Can Themba by Siphiwo Mahala
The Making and Breaking of the Intellectual Tsotsi, a Biography
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1 in stock
An engaging read, well-researched and accessible. It offers new insights not only on Can
Themba – the subject of the book – but on his era, his peers, and the movement that later
became known as the Sophiatown Renaissance. Mahala captures the period and its politics
so vividly that he makes the reader critically aware of how it felt to be in those events, rather
than merely chronicling them.
— Professor Zakes Mda, novelist, poet and playwright, Professor Emeritus of English, Ohio University and Creative Writing Lecturer, Johns Hopkins University.
A satisfying chemistry radiates from every page of Siphiwo Mahala’s biography of Can
Themba. Mahala’s clarity, vivid narration, and fi rm touch do full justice to the life and work of
Themba, a brilliant artist who was mercurial and troubled in equal measure. The result is an
affectionate and astute biography that reaches across the generations.
— Professor David Attwell, author and Professor of English, University of York and Extraordinary Professor, University of the Western Cape.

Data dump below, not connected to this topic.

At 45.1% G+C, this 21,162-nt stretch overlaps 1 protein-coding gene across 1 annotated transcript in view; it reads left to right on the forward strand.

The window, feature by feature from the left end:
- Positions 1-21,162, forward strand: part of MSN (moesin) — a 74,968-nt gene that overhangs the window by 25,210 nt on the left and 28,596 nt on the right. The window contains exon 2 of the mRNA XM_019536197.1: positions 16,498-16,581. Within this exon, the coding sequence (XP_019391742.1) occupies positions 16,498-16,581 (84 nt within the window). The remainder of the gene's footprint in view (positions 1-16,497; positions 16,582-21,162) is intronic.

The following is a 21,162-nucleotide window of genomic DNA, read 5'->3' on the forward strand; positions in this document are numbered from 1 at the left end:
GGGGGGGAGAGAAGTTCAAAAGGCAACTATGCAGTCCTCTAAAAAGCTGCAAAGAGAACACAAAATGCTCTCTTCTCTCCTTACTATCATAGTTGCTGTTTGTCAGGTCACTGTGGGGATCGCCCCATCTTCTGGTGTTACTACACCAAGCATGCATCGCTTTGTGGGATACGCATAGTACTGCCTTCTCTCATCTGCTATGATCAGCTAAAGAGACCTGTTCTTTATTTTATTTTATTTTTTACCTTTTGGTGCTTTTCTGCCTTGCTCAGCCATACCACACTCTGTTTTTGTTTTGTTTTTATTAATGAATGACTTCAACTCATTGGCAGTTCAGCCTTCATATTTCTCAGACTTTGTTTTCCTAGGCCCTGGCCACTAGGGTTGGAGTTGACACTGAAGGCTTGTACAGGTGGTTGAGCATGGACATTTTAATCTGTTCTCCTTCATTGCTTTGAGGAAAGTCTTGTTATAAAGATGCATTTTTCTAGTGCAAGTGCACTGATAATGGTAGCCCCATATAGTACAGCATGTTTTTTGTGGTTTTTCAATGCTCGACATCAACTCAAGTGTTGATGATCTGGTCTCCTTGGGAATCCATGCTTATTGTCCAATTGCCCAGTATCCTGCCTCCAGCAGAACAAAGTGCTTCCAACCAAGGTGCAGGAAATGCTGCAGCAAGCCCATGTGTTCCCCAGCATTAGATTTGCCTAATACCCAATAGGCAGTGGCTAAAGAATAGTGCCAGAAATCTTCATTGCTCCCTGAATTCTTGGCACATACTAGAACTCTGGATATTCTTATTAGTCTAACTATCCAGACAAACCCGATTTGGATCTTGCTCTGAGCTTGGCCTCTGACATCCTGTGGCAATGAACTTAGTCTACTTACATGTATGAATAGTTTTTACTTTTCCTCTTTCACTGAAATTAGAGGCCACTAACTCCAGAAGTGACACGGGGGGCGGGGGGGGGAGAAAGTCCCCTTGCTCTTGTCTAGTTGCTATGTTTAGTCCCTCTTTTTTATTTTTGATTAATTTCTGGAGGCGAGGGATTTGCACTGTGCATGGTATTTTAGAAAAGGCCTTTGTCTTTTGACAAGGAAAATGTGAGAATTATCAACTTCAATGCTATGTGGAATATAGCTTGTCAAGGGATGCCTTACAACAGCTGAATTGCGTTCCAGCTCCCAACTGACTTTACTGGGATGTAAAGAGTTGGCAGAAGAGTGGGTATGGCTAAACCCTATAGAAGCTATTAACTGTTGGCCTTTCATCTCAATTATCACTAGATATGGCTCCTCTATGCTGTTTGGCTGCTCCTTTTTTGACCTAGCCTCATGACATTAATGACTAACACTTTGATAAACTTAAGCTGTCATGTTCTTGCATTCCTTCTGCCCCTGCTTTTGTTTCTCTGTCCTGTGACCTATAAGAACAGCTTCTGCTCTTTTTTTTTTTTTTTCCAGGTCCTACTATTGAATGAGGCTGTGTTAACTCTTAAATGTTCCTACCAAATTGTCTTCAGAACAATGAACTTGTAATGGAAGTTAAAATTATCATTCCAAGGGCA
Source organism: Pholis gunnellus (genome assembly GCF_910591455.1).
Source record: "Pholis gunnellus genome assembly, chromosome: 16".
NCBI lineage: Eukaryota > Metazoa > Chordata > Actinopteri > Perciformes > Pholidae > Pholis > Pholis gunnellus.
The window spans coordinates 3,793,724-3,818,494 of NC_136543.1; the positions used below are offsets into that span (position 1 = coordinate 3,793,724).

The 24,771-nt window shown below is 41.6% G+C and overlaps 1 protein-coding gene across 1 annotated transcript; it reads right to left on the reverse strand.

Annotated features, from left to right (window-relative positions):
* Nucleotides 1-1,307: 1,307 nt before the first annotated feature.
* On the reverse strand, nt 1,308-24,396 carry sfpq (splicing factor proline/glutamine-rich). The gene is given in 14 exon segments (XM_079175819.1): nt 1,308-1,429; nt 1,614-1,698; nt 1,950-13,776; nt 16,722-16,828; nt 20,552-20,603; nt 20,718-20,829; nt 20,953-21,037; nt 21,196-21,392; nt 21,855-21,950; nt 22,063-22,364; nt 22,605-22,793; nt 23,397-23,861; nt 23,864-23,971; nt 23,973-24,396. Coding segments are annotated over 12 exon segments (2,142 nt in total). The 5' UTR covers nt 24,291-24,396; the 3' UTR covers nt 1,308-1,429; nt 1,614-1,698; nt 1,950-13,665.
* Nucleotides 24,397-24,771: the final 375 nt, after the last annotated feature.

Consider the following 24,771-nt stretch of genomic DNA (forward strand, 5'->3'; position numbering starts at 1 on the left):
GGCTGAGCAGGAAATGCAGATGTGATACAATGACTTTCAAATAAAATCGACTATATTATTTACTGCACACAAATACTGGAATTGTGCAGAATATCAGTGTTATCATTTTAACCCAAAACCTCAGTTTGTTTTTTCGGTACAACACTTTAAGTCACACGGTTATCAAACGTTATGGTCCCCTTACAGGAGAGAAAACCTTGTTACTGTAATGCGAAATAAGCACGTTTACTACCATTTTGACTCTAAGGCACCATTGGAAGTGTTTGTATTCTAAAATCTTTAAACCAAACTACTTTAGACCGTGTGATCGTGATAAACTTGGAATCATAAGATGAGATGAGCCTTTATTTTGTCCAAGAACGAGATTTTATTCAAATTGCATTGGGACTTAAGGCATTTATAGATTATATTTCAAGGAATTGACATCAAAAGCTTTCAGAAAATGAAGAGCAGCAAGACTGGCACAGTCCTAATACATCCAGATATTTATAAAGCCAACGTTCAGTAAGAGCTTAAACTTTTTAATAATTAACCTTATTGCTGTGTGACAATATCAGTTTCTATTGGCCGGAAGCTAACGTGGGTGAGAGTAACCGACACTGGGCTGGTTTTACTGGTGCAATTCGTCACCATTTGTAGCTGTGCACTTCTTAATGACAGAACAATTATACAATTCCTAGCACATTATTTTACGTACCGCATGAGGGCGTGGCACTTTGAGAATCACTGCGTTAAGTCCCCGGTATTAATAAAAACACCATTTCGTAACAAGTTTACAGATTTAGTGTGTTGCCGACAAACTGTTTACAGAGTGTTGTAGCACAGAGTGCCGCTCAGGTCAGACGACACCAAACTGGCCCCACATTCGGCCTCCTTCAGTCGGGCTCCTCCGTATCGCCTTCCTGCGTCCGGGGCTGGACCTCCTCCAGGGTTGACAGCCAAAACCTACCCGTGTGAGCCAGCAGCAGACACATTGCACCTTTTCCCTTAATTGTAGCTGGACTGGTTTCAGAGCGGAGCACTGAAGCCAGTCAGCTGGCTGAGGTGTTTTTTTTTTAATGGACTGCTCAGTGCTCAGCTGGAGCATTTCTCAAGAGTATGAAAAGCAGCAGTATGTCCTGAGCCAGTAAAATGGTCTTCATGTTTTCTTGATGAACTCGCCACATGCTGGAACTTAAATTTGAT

This rich and absorbing biography of Can Themba, iconic Drum-era journalist and writer, is the definitive history of a larger-than-life man who died too young. Siphiwo Mahala’s intensive and often fresh research features unprecedented archival access and interviews with Themba’s surviving colleagues and family.
Mahala’s biography takes a critical historical approach to Themba’s life and writing, giving a picture of the whole man, from his early beginnings in Marabastad to his sombre end in exile in Swaziland. The better-known elements of his life – his political views, passion for teaching and mentoring, and family life – are woven together with an examination of his literary influences and the impact of his own writing (especially his famous short story ‘The Suit’) on modern African writers in turn. Mahala, a master storyteller, deftly follows the threads of Themba’s dynamic life, showcasing his intellectual acumen, scholarly aptitude and wit, along with his flaws, contradictions and heartbreaks, against a backdrop of the sparkle and pathos of Sophiatown of the 1950s.
Can Themba’s successes and failures as well as his triumphs and tribulations reverberate on the pages of this long-awaited biography. The result is an authoritative and entertaining account of an often misunderstood figure in South Africa’s literary canon.